Sootypaws: A Cinderella Story
“the story follows the normal Cinderella trope until readers reach the unexpected climax, at which young readers get a fresh perspective on what living happily ever after can mean.”
Maggie Rudy’s latest book is an enchanting retelling of the beloved story of Cinderella. In Rudy’s version, our heroine is a mouse whose mother was eaten by a tabby cat. The unwise father married a rat who had two mean-spirited daughters. Not long afterward, he died.
Despite the cruelty shown to her by her stepfamily, Sootypaws, as the nasty stepsisters call her, remains kind and gentle, remembering to water the rose bush, giving crumbs from the table for the ants and fur from her comb to bluebird to line her nest. She even compliments the frog on his tadpoles.
In this story, instead of a fairy godmother intervening to get our heroine to the prince’s ball, it is these little kindnesses that motivate the rose bush, ants, and all the other creatures to help her. Readers will be charmed by Sottypaw’s rose petal ball gown trimmed with lace spun by a spider and the gift from the ants of a pair of “exquisite green slippers with heels made of rose thorns.” The bluebird gives feathers for a fan, and, “A great moth unfurled its velvet wings into a cloak . . .”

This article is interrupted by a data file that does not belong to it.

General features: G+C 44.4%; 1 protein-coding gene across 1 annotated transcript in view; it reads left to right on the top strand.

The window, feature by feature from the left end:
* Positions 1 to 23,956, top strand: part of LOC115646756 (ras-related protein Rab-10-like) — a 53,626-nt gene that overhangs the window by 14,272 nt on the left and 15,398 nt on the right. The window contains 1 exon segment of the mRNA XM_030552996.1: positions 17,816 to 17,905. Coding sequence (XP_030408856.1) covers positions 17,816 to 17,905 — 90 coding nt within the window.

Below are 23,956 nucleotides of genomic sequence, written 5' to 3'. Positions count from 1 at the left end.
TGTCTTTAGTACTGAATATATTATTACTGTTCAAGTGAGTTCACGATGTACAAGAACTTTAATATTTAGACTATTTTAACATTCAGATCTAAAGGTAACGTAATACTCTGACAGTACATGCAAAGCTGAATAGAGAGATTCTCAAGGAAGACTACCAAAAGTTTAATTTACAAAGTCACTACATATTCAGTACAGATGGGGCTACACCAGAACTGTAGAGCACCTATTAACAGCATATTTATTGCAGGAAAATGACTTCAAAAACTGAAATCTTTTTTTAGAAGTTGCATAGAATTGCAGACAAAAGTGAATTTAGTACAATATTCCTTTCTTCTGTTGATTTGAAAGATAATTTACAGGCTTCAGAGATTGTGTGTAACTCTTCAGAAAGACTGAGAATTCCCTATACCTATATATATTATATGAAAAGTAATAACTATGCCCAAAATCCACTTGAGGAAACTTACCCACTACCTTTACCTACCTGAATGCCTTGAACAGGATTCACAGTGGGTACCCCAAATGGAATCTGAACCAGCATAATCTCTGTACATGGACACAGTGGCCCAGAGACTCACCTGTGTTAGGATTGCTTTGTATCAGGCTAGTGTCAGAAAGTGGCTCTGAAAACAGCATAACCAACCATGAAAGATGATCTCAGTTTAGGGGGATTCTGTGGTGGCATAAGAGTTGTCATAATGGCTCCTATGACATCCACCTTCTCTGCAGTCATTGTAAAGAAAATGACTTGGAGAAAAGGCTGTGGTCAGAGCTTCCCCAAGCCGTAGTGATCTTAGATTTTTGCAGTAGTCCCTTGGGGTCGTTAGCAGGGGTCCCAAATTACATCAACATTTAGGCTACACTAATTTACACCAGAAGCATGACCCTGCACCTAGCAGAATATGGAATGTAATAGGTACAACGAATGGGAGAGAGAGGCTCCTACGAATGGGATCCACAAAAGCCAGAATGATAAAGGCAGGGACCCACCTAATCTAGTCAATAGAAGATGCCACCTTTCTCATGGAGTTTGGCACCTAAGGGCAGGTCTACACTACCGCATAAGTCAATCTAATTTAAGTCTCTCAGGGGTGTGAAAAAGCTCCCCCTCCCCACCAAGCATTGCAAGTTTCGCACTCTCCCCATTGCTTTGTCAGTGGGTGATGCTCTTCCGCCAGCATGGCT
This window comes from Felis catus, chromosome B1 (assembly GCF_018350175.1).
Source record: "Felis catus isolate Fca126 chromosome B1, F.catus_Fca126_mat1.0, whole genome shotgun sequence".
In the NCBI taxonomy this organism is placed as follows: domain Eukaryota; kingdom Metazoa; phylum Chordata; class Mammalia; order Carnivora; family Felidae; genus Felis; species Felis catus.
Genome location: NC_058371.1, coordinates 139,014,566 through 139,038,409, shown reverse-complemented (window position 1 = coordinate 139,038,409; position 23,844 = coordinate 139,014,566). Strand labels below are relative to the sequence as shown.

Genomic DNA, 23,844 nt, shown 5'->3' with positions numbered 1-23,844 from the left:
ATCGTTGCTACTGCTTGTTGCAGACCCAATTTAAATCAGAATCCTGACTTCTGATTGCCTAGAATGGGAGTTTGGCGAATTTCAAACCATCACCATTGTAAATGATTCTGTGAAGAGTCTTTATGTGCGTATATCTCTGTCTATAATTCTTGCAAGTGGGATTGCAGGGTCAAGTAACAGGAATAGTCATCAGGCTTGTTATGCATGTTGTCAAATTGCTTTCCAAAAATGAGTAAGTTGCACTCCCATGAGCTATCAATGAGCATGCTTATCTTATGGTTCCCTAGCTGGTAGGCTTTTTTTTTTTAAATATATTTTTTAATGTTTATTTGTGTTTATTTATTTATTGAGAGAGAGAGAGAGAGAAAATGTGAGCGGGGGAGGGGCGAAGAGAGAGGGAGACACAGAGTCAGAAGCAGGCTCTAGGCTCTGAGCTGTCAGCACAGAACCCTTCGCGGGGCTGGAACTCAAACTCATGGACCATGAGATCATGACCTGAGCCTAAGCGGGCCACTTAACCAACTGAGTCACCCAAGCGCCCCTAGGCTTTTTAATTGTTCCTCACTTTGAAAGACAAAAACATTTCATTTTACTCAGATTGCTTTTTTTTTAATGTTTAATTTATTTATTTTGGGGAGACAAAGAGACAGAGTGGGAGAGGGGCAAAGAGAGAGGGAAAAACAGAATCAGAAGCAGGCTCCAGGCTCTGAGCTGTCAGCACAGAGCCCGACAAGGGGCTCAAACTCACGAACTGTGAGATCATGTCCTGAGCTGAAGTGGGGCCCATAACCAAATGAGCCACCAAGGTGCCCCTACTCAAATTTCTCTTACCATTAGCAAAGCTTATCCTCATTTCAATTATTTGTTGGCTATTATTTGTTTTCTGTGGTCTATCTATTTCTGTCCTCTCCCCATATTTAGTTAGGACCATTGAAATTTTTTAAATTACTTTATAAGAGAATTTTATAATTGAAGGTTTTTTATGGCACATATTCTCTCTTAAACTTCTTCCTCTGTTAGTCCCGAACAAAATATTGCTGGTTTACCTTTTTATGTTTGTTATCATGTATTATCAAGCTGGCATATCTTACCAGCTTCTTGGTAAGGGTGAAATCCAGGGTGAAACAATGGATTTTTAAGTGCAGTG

Droll humor (the blue-bellied lizards that volunteered to pull the apple coach, “showed off their muscles with some push-ups. . . .” enlivens the text as does Sootypaw’s flawed humanity, demonstrated by her muffled snort when she hears her stepmother tell the ratty daughters, “I’m sure you are as lovely as any in the kingdom.”
With minor variations, the story follows the normal Cinderella trope until readers reach the unexpected climax, at which young readers get a fresh perspective on what living happily ever after can mean.
The book is illustrated with Maggie Rudy’s signature photographed diorama scenes. These stage sets are peopled with handmade mice, rats, other small creatures, and flora from the natural world. Each character is clothed exquisitely and positioned in elaborately detailed tableaux. Rudy’s attention to detail and her creativity in transforming everyday items into props (a pair of broken wire-rimmed spectacles is the harness for the lizards) make studying each image a pleasure.